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Testing LED light strips Answered

More questions regarding this: https://www.instructables.com/id/How-to-make-a-super-bright-LED-light-panel-for-vid/

I've added my 30 led strips and have soldered them in place.  The video says it's a good idea to test your strips at this point by connecting them to a power source.

I presume it means to connect the two paired wires on the back of the panel to a power source.  However, I don't know electronics so I'm not sure how to do this.

I have a 12v AC adapter as well as some other power adapters from old laptops.  How do I connect this to the wires? Is there a link to an existing instructable that might explain this for a newbie?

Videomom

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Nawaz

3 years ago

Did you adjust the output voltage from the power supply? If not, it might be that the LED are under powered which explains why the are not working.

To adjust the voltage, you will need a multimeter set to DC voltage.

1. Connect the red probe to +V (any out of the two) and black probe to COM (any out of the two)

2. Turn on your mains supply and read out the voltage on the meter.

3. Insert a small phillips or flat head screw-driver in the orange pot labelled +V ADJ (If the screw-driver is not insulated, make sure it does not touch the case while it's in the pot, just a precaution)

4. Turn the pot clockwise to increase the voltage or counter-clockwise to decrease until you get your desired voltage (12V in your case). Note that its does not need to be exactly 12.00V, slight variation is OK. Anything between 11.95 V - 12.15 V should be fine.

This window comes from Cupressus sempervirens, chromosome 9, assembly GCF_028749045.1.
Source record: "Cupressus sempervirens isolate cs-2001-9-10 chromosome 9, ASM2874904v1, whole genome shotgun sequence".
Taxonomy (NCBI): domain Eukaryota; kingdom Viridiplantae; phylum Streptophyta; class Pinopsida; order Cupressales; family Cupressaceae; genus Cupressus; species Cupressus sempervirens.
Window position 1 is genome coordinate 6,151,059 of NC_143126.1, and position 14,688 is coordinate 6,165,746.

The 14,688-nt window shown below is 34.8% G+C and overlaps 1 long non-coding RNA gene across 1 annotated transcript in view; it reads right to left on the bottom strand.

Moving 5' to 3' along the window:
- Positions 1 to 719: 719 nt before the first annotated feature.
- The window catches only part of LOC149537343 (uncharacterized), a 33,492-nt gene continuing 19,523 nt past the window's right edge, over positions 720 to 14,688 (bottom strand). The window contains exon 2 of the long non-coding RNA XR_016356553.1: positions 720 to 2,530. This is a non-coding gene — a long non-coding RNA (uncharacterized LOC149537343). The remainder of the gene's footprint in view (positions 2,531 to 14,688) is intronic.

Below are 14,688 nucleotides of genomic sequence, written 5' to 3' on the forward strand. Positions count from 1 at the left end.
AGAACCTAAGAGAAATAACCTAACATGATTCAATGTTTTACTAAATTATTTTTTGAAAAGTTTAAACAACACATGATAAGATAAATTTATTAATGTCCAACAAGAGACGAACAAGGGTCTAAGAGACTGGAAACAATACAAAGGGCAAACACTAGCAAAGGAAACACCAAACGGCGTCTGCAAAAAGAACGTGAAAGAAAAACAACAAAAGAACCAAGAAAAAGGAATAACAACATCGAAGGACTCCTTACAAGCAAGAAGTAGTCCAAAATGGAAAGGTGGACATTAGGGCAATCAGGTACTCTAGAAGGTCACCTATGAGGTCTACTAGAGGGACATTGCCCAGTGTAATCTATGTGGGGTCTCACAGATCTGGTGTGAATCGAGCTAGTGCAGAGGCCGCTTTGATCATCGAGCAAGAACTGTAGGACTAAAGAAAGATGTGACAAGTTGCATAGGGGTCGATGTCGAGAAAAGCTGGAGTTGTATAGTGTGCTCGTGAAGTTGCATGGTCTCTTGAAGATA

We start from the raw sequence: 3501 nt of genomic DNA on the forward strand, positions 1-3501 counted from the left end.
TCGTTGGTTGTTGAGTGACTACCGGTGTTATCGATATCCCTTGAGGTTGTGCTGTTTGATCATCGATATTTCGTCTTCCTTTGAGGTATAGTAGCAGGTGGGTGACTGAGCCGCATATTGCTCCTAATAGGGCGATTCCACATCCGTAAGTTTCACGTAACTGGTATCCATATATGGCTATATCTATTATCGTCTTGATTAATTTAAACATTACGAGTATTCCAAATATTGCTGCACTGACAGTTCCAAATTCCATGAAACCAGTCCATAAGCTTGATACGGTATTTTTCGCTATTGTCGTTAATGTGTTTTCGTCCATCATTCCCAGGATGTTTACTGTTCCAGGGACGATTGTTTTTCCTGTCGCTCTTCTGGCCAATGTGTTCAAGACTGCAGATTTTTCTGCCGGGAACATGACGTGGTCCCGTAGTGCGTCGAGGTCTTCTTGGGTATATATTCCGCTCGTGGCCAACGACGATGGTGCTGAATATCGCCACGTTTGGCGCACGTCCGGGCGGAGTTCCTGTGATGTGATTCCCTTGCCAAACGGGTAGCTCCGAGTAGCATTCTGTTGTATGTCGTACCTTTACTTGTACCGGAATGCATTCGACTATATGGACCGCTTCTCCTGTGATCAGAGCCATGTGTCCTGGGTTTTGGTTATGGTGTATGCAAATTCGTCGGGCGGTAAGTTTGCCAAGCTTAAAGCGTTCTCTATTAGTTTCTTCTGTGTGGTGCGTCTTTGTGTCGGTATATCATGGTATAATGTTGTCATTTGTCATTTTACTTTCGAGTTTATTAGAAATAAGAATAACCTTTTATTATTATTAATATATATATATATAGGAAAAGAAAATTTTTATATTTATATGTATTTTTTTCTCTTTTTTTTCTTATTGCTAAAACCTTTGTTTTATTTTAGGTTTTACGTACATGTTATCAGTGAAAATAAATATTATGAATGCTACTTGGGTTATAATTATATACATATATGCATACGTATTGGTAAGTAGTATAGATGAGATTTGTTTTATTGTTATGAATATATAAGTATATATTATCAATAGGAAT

Once you are happy with the voltage, turn off your mains supply. Connect your LED strip to the terminal. Red wire to +V and black wire to COM. Switch mains back on and voila.

If you are not sure of the polarity on your LED strip, post a picture and we will help you out. Hope this helps.

Best Regards,

Nawaz

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Josehf Murchison

3 years ago

It does mean to connect to a power source positive + to positive + and negative - to negative -.

That panel draws something like 10 amps so don't just use any wall adapter.

A car battery or battery charger capable of 10 amps is what you want.

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mazeladyJosehf Murchison

Reply 3 years ago

Hello again. I ended up buying a power supply and am recycling an old laptop power plug. My question is this - how do I determine which is live neutral and ground (blue, yellow or red)?

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Josehf Murchisonmazelady

Reply 3 years ago

Traditionally here in Canada power cords are black power, white neutral, green ground, and red other live, but with trade it is all over the place.

That should be brown live, blue neutral, yellow ground, the round pin is ground, you can see which wire is ground by connecting the leads of a meter set for continuity from the round pin to the yellow wire first. If you get continuity it confirms yellow is ground.

It is a good idea to do the same for the other two pins and wires just to be sure the plug and cord is good.

If one of the two flat prongs is fatter at the end that is neutral, if they are both the same size, point the plug prongs at you with the round pin on the bottom and right is white or neutral.

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mazeladyJosehf Murchison

Reply 3 years ago

I connected the wires as you said to my battery charger set to 'boost' at 10amps using the booster clamps. Nothing happened. No lights. I'm wondering if I should have connected the paired wire to some type of terminal. I can't imagine why I would have no lights at all.

Where should I start checking?

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Josehf Murchisonmazelady

Reply 3 years ago

Start checking at the charger, make sure you are getting power.

Make sure you are connected forwards biased.

A good connection on the pared wires to the charger is best so a terminal is a good idea.